Wound care nursing is a much-needed specialty for nearly every healthcare setting — including acute, long-term care, and home care. And unlike certain specialties, wound care nurses treat several patient populations with varying degrees of complexity and must understand how to manage different types of wounds.

Learning the pros and cons of wound care nursing will also help you understand how this role differs from other specialties you may be considering.

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COVID-19 Complicates Skin and Wound Care

Thursday, July 7th, 2022

The pandemic has brought skin and wound care challenges on many levels. One challenge is that COVID-19 can compromise the skin, leading to wounds that are harder to heal, according to Dianna Dashner, DNP, WCC, CLNC, LLE, senior nurse practitioner at ProMedica Skilled Nursing and Rehabilitation.

SARS-CoV-2 infection can cause virus-mediated endothelial dysfunction, which decreases tissue tolerance, authors wrote in a paper published in the summer 2022 issue of AACN Advanced Critical Care.

Dashner said the body’s inflammatory markers remain high long after an infected person’s symptoms go away.

“Inflammation markers actually take one year from the time you’ve been infected to go back to normal. So for patients who have an autoimmune disease or an inflammatory process in their bodies from a condition they already have, their markers are going to be sky high,” said Dashner, who is presenting “COVID’s Impact on the Skin: A Look at What We Know” at the September Wild on Wounds conference in Hollywood, Florida. The conference explores skin and wound care challenges and provides hands-on learning opportunities.

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Wound Debridement Basics: The 5 Major Methods Explained

Friday, June 24th, 2022

What is Debridement?

Wound debridement is the removal of necrotic, dead tissue from the wound bed. It also plays a vital role in the tissue management concept of wound bed preparation. Wound bed preparation is the comprehensive approach we use to get our chronic wounds to heal. There are two main categories of debridement: selective and non- selective. Selective methods are when only necrotic, non-viable tissue is removed from the wound bed. Non-selective methods remove both necrotic tissue and viable living tissue.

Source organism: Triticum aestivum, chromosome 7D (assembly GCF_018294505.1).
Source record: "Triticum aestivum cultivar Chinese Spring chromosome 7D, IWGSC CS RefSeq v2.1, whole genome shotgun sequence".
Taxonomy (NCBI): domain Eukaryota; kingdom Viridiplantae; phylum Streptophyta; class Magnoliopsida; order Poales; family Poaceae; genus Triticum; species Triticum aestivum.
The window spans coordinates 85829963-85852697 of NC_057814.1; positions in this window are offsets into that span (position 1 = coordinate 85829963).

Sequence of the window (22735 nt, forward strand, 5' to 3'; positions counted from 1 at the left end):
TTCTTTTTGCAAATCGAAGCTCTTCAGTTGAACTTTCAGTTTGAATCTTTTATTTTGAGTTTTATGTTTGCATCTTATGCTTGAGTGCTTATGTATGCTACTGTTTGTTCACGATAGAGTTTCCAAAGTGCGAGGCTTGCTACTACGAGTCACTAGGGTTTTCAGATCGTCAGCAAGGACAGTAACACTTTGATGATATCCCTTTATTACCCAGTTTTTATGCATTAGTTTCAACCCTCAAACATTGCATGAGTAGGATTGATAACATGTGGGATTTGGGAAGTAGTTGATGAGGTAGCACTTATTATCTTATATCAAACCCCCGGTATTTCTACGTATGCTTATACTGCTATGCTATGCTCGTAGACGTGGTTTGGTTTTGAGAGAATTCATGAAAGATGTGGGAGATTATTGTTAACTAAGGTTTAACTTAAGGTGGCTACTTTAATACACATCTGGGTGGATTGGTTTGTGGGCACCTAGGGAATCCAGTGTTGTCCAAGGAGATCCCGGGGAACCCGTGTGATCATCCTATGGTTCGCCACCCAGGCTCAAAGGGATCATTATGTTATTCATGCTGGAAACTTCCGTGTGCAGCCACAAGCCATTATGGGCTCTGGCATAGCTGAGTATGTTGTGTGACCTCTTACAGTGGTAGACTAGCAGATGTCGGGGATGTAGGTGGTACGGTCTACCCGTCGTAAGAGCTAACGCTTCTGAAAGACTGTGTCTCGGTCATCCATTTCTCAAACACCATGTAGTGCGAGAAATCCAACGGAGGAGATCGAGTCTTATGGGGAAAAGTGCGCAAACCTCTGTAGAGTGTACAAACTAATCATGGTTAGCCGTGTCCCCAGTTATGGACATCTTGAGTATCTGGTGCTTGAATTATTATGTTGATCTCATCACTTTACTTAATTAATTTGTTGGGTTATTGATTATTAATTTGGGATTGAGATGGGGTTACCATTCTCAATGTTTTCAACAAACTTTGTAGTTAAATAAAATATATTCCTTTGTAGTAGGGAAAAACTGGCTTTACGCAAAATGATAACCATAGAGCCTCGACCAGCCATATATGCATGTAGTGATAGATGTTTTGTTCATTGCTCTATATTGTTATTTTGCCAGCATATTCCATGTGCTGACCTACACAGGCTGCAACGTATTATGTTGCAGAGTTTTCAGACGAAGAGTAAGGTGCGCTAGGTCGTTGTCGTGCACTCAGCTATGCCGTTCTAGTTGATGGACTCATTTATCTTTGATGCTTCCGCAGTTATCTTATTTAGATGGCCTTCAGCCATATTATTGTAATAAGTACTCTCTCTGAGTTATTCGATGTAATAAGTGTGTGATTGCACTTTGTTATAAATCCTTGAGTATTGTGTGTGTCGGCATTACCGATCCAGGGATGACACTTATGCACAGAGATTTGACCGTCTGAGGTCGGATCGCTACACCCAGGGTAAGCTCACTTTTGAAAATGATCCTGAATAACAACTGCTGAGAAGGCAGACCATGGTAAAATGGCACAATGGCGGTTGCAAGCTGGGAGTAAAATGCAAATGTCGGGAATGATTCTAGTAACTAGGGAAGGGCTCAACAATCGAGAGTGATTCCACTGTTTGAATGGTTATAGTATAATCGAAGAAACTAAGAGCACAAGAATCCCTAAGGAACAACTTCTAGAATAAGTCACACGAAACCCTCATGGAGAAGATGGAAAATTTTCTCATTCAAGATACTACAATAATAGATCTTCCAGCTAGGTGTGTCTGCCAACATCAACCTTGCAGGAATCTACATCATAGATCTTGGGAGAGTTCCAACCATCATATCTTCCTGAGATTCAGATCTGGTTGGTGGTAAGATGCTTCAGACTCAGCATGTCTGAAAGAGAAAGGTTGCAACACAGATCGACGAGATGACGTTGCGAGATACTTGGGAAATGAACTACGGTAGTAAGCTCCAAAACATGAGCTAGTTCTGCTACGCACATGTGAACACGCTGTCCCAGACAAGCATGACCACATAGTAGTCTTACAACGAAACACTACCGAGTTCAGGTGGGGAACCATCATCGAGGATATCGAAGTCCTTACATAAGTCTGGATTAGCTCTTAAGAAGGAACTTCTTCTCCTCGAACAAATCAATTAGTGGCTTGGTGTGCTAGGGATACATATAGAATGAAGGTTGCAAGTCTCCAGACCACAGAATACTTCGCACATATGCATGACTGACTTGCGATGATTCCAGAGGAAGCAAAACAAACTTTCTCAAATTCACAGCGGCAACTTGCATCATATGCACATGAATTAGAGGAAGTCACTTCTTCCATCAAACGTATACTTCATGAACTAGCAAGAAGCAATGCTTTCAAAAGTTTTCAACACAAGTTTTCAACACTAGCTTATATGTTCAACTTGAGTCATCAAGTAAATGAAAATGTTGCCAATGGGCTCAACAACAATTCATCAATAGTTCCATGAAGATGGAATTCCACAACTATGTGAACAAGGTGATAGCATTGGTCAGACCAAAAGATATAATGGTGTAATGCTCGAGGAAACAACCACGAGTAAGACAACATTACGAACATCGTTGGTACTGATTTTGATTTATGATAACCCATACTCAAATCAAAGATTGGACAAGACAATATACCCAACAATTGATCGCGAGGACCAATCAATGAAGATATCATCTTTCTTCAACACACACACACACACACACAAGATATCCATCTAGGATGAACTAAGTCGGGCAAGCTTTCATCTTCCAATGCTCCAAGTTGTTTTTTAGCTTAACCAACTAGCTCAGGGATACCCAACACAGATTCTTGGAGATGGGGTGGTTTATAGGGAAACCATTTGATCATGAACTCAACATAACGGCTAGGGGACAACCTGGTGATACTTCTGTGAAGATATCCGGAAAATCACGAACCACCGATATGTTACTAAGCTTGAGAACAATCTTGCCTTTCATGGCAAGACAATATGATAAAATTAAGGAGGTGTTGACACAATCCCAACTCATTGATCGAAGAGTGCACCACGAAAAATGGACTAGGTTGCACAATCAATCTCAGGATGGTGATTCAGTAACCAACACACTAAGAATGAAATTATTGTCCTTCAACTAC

The 5 Major Debridement Methods

These five major debridement methods for wound clinicians are easy to remember (BEAMS), and key to the wound healing process. Debridement methods can be categorized under two main types.

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How Do You Treat a Malignant Wound? Let’s Look at the Options

Monday, November 8th, 2021

Wounds can present in patients as a result of various etiologies. One cause of wounds not typically on most clinicians’ radars are wounds that result from primary tumors.

We spoke with Joni Brinker, MSN/MHA, RN, WCC, an Ohio-based consultant and clinical nurse educator with Optum Hospice Pharmacy Services of Eden Prairie, Minnesota, and speaker for WCEI’s Wild on Wounds (WOW) national conference, to gain insight on malignant wounds that can develop from primary tumors.

What Is a Malignant Wound?

“A malignant wound is a manifestation of malignant (cancerous) cells that have infiltrated through the skin,” said Brinker.

Other structures such as blood and lymphatic vessels also can be invaded by malignant cells and produce wounds, she said.

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Pediatric Patients Require Special Wound Care

Tuesday, September 21st, 2021

Pediatric patients with chronic and acute wounds need caregivers who are well-versed in wounds and in young patients’ unique needs. We spoke with three pediatric wound care experts to learn more about the most common wounds seen in kids, their etiologies, treatments, and recommendations for making dressing changes less traumatic.

 Acute Wounds Seen in Pediatric Patients

Pediatric patients can need treatment for a wide range of wounds. In fact, the list is quite extensive, according to experts.